import {get, param} from '@loopback/rest';

export class GreetController {
  // Note that we can still use OperationObject fragments with the
  // route decorators for fine-tuning their definitions and behaviours.
  // This could simply be `@get('/')`, if desired.
  @get('/', {
    responses: {
      '200': {
        description: 'greeting text',
        content: {
          'application/json': {
            schema: {type: 'string'},
          },
        },
      },
    },
  })
  greet(@param.query.string('name') name: string) {
    return `hello ${name}`;
  }
}

src/index.ts

import {RestApplication} from '@loopback/rest';
import {GreetController} from './src/controllers/greet.controller';

const app = new RestApplication();

app.controller(GreetController);

app.start();

Invoking operations using Routes

This example breaks down how Sequences determine and call the matching operation for any given request.

class MySequence extends DefaultSequence {
  async handle(request, response) {
    // find the route that matches this request
    const route = this.findRoute(request);

    // params is created by parsing the request using the route
    const params = this.parseParams(request, route);

    // invoke() uses both route and params to execute the operation specified by the route
    const result = await this.invoke(route, params);

    await this.send(response, result);
  }
}

Implementing HTTP redirects

Both RestServer and RestApplication classes provide API for registering routes that will redirect clients to a given URL.

Example use:

src/application.ts

import {RestApplication} from '@loopback/rest';

export class MyApplication extends RestApplication {
  constructor(options: ApplicationConfig = {}) {
    super(options);

    // Use the default status code 303 See Other
    this.redirect('/', '/home');

    // Specify a custom status code 301 Moved Permanently
    this.redirect('/stats', '/status', 301);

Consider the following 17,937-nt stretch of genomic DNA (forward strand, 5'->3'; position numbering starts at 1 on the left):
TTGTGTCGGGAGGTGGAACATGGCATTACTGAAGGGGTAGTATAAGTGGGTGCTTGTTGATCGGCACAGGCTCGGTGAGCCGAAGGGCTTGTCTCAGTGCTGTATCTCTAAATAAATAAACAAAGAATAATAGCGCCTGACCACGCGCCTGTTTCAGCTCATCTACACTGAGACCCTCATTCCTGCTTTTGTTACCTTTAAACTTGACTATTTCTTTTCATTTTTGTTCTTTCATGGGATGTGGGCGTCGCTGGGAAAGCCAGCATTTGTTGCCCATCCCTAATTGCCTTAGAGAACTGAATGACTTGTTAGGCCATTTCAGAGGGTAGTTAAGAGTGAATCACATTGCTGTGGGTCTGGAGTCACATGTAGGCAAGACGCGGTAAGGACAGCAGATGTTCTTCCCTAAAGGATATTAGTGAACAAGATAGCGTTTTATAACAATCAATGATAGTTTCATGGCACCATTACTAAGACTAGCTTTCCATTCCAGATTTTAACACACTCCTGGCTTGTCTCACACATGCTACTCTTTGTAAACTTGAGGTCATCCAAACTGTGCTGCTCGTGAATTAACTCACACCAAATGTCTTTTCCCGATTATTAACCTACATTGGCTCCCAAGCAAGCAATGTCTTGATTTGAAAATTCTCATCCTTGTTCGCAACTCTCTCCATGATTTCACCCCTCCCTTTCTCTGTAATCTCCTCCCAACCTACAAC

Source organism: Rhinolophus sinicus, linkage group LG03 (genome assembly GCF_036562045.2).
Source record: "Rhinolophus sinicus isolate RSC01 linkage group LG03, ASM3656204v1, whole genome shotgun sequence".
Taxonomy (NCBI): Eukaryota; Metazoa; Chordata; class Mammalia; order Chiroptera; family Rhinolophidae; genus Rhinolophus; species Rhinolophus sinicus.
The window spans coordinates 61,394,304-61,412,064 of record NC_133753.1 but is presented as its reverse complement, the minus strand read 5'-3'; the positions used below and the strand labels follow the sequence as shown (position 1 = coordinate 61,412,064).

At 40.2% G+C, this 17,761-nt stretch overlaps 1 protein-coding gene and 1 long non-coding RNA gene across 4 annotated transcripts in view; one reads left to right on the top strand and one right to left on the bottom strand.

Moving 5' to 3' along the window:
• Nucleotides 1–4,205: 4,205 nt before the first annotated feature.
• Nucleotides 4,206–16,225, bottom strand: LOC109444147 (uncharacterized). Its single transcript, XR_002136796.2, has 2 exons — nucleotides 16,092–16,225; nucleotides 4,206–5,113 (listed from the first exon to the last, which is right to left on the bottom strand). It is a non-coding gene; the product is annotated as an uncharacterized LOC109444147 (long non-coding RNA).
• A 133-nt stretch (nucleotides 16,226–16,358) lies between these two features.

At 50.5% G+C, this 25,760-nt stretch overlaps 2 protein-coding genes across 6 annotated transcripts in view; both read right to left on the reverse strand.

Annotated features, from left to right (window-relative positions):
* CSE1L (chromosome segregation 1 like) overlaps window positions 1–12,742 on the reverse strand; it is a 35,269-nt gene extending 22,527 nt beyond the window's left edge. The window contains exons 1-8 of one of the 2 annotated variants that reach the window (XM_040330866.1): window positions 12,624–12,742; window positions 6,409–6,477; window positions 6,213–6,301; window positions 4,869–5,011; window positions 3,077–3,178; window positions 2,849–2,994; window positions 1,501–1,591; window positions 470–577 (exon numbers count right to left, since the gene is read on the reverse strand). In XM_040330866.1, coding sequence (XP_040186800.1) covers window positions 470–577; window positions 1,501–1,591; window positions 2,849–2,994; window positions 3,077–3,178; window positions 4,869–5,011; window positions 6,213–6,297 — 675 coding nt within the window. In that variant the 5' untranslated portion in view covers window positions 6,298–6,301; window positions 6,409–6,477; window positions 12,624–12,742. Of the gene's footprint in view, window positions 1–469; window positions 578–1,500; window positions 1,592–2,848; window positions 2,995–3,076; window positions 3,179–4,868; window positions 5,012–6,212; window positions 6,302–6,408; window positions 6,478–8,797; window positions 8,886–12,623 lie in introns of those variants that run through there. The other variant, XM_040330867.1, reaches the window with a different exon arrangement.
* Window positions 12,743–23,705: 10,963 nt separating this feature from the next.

}
}

Mounting an Express Router

If you have an existing Express application that you want to use with LoopBack 4, you can mount the Express application on top of a LoopBack 4 application. This way you can mix and match both frameworks, while using LoopBack as the host. You can also do the opposite and use Express as the host by mounting LoopBack 4 REST API on an Express application. See Creating an Express Application with LoopBack REST API for the tutorial.

Mounting an Express router on a LoopBack 4 application can be done using the mountExpressRouter function provided by both RestApplication and RestServer.

Example use:

src/express-app.ts

import {Request, Response} from 'express';
import * as express from 'express';

const legacyApp = express();

// your existing Express routes
legacyApp.get('/pug', function(_req: Request, res: Response) {
  res.send('Pug!');
});

export {legacyApp};

src/application.ts

import {RestApplication} from '@loopback/rest';

const legacyApp = require('./express-app').legacyApp;

const openApiSpecForLegacyApp: RouterSpec = {
  // insert your spec here, your 'paths', 'components', and 'tags' will be used
};

class MyApplication extends RestApplication {
  constructor(/* ... */) {
    // ...

    this.mountExpressRouter('/dogs', legacyApp, openApiSpecForLegacyApp);
  }
}

Any routes you define in your legacyApp will be mounted on top of the /dogs base path, e.g. if you visit the /dogs/pug endpoint, you’ll see Pug!.